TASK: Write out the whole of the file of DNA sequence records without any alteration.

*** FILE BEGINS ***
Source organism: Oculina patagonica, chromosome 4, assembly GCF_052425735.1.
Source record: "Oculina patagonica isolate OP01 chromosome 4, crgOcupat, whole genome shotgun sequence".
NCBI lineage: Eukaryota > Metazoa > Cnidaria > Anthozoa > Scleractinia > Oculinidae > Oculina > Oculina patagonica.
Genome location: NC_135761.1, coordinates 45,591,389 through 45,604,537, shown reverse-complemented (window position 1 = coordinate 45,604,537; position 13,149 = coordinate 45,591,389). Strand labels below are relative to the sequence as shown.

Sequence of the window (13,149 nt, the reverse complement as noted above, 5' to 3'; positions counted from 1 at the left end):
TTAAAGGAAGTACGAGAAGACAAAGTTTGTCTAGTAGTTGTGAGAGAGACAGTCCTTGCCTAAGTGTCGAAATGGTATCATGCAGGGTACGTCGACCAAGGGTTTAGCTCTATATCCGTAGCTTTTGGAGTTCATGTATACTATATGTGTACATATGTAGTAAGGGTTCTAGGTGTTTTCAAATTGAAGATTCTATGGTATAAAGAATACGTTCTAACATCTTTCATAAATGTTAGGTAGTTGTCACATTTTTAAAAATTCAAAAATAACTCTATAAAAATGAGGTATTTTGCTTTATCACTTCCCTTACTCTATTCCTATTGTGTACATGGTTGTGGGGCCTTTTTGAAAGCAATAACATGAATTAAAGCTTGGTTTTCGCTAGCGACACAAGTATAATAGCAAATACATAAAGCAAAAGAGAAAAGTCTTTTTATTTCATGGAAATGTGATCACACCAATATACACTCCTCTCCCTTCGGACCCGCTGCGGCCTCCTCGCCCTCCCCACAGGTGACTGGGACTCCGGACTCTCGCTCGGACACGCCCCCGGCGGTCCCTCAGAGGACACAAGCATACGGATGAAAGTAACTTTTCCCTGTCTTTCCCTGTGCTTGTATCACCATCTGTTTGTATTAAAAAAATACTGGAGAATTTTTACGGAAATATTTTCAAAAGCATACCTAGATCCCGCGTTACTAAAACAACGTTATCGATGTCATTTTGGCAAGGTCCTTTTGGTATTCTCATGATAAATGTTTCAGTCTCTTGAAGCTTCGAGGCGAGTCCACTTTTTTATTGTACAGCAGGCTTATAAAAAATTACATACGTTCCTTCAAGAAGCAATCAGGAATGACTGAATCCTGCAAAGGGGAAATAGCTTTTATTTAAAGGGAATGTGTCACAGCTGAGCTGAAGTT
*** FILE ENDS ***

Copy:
Source organism: Oculina patagonica, chromosome 4, assembly GCF_052425735.1.
Source record: "Oculina patagonica isolate OP01 chromosome 4, crgOcupat, whole genome shotgun sequence".
NCBI lineage: Eukaryota > Metazoa > Cnidaria > Anthozoa > Scleractinia > Oculinidae > Oculina > Oculina patagonica.
Genome location: NC_135761.1, coordinates 45,591,389 through 45,604,537, shown reverse-complemented (window position 1 = coordinate 45,604,537; position 13,149 = coordinate 45,591,389). Strand labels below are relative to the sequence as shown.

Sequence of the window (13,149 nt, the reverse complement as noted above, 5' to 3'; positions counted from 1 at the left end):
TTAAAGGAAGTACGAGAAGACAAAGTTTGTCTAGTAGTTGTGAGAGAGACAGTCCTTGCCTAAGTGTCGAAATGGTATCATGCAGGGTACGTCGACCAAGGGTTTAGCTCTATATCCGTAGCTTTTGGAGTTCATGTATACTATATGTGTACATATGTAGTAAGGGTTCTAGGTGTTTTCAAATTGAAGATTCTATGGTATAAAGAATACGTTCTAACATCTTTCATAAATGTTAGGTAGTTGTCACATTTTTAAAAATTCAAAAATAACTCTATAAAAATGAGGTATTTTGCTTTATCACTTCCCTTACTCTATTCCTATTGTGTACATGGTTGTGGGGCCTTTTTGAAAGCAATAACATGAATTAAAGCTTGGTTTTCGCTAGCGACACAAGTATAATAGCAAATACATAAAGCAAAAGAGAAAAGTCTTTTTATTTCATGGAAATGTGATCACACCAATATACACTCCTCTCCCTTCGGACCCGCTGCGGCCTCCTCGCCCTCCCCACAGGTGACTGGGACTCCGGACTCTCGCTCGGACACGCCCCCGGCGGTCCCTCAGAGGACACAAGCATACGGATGAAAGTAACTTTTCCCTGTCTTTCCCTGTGCTTGTATCACCATCTGTTTGTATTAAAAAAATACTGGAGAATTTTTACGGAAATATTTTCAAAAGCATACCTAGATCCCGCGTTACTAAAACAACGTTATCGATGTCATTTTGGCAAGGTCCTTTTGGTATTCTCATGATAAATGTTTCAGTCTCTTGAAGCTTCGAGGCGAGTCCACTTTTTTATTGTACAGCAGGCTTATAAAAAATTACATACGTTCCTTCAAGAAGCAATCAGGAATGACTGAATCCTGCAAAGGGGAAATAGCTTTTATTTAAAGGGAATGTGTCACAGCTGAGCTGAAGTT